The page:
FIG. 2 illustrates a flashlight incorporating the circuit of FIG. 1. Cells 21 and 22 are conventional 1.5 volt "D" cells placed in series and comprise an embodiment of battery 14 of FIG. 1. Each terminal of LED 10 is connected into control circuitry 23 (shown in FIG. 1) which is embodied as potted flasher circuit 51. Potted flasher circuit 51 is bonded to conducting plate 29 which in turn is bonded to the inner surface of endcap 24. The conducting path from potted flasher circuit 51 to the anode of cell 22 includes metal ring 47 which is secured to the end of the male-threaded portion of body 37 adjacent endcap 24. Metal ring 47 contacts conducting plate 29 when endcap 24 is screwed onto body 37. Conducting plate 29 is connected to the circuitry within potted flasher circuit 51. Metal strip 39 is secured to the inner wall of body 37 and is directly connected to metal ring 47. Conducting plate 27 abuts the anode of cell 22 and contacts contact 52, which is formed from one end of metal strip 39, when head 36 is screwed onto body 37, thus completing the conducting path to the anode of cell 22.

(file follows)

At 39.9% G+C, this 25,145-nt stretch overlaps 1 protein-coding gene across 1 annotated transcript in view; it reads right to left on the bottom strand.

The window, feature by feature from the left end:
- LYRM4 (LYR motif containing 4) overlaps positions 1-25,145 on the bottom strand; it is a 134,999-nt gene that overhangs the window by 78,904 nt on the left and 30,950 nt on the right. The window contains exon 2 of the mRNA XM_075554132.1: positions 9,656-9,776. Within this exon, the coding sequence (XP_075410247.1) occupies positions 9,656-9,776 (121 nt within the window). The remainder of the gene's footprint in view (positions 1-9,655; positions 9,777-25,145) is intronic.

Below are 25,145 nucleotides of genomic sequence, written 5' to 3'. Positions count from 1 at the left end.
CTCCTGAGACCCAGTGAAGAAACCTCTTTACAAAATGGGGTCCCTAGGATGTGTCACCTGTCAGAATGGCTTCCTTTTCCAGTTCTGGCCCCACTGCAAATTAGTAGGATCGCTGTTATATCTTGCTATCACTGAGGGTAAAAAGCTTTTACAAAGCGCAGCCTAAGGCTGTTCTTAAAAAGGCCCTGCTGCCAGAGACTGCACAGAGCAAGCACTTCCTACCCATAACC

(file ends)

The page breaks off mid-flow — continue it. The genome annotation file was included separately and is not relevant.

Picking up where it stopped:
The conducting path from potted flasher circuit 51 to the cathode of cell 21 includes metal cap 25 which covers the surface of potted flasher circuit 51 facing the cathode of cell 21. Spring 28 is secured to metal cap 25 and provides a conducting path from metal cap 25 to the cathode of cell 21. Metal cap 25 is connected to the circuitry within potted flasher circuit 51, thus completing the conducting path to the cathode of cell 21. To prevent metal cap 25 from contacting metal strip 39, plastic coating 48 insulates metal strip 39 in the vicinity of metal cap 25.